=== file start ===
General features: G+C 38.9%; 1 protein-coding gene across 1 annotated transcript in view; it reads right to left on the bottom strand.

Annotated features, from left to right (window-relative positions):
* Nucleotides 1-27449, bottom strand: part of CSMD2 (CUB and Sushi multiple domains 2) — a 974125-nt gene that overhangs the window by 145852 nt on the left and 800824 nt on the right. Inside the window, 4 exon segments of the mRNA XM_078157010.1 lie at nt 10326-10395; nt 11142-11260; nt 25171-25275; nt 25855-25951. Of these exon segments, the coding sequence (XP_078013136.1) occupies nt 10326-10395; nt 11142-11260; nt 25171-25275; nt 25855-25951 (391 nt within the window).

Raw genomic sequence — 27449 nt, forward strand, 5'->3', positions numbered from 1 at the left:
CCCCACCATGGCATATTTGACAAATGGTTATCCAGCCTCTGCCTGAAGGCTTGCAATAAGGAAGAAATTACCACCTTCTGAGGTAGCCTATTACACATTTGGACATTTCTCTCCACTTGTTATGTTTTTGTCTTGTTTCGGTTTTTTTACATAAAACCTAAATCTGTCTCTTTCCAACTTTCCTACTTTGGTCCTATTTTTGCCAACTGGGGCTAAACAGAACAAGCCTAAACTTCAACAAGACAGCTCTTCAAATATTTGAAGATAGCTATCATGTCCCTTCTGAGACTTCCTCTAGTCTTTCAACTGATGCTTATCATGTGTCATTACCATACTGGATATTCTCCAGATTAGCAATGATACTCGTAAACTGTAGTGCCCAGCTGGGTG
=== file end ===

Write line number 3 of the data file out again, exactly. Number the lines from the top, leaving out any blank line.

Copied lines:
* Nucleotides 1-27449, bottom strand: part of CSMD2 (CUB and Sushi multiple domains 2) — a 974125-nt gene that overhangs the window by 145852 nt on the left and 800824 nt on the right. Inside the window, 4 exon segments of the mRNA XM_078157010.1 lie at nt 10326-10395; nt 11142-11260; nt 25171-25275; nt 25855-25951. Of these exon segments, the coding sequence (XP_078013136.1) occupies nt 10326-10395; nt 11142-11260; nt 25171-25275; nt 25855-25951 (391 nt within the window).